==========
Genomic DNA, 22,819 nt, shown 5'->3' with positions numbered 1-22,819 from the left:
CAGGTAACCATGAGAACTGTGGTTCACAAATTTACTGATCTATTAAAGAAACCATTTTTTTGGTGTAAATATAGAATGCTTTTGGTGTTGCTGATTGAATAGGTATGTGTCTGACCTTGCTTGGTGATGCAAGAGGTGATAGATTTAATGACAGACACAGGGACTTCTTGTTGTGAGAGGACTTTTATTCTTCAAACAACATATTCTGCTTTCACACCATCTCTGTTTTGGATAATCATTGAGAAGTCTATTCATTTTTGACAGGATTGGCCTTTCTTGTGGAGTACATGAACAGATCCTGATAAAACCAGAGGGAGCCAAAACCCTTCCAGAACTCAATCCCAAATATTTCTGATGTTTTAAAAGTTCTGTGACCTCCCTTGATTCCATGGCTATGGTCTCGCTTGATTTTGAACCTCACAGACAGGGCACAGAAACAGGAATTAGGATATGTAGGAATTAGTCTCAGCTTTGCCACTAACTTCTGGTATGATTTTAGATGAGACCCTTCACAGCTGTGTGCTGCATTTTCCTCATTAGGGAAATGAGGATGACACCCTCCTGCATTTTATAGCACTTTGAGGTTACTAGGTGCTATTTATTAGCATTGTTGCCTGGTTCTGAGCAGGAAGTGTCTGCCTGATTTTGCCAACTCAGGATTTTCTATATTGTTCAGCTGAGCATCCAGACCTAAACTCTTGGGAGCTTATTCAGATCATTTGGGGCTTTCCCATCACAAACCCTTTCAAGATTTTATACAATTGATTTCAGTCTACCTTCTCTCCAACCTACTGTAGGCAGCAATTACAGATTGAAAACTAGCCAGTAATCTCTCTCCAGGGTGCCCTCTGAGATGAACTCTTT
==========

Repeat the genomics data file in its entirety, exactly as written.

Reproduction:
Genomic DNA, 22,819 nt, shown 5'->3' with positions numbered 1-22,819 from the left:
CAGGTAACCATGAGAACTGTGGTTCACAAATTTACTGATCTATTAAAGAAACCATTTTTTTGGTGTAAATATAGAATGCTTTTGGTGTTGCTGATTGAATAGGTATGTGTCTGACCTTGCTTGGTGATGCAAGAGGTGATAGATTTAATGACAGACACAGGGACTTCTTGTTGTGAGAGGACTTTTATTCTTCAAACAACATATTCTGCTTTCACACCATCTCTGTTTTGGATAATCATTGAGAAGTCTATTCATTTTTGACAGGATTGGCCTTTCTTGTGGAGTACATGAACAGATCCTGATAAAACCAGAGGGAGCCAAAACCCTTCCAGAACTCAATCCCAAATATTTCTGATGTTTTAAAAGTTCTGTGACCTCCCTTGATTCCATGGCTATGGTCTCGCTTGATTTTGAACCTCACAGACAGGGCACAGAAACAGGAATTAGGATATGTAGGAATTAGTCTCAGCTTTGCCACTAACTTCTGGTATGATTTTAGATGAGACCCTTCACAGCTGTGTGCTGCATTTTCCTCATTAGGGAAATGAGGATGACACCCTCCTGCATTTTATAGCACTTTGAGGTTACTAGGTGCTATTTATTAGCATTGTTGCCTGGTTCTGAGCAGGAAGTGTCTGCCTGATTTTGCCAACTCAGGATTTTCTATATTGTTCAGCTGAGCATCCAGACCTAAACTCTTGGGAGCTTATTCAGATCATTTGGGGCTTTCCCATCACAAACCCTTTCAAGATTTTATACAATTGATTTCAGTCTACCTTCTCTCCAACCTACTGTAGGCAGCAATTACAGATTGAAAACTAGCCAGTAATCTCTCTCCAGGGTGCCCTCTGAGATGAACTCTTT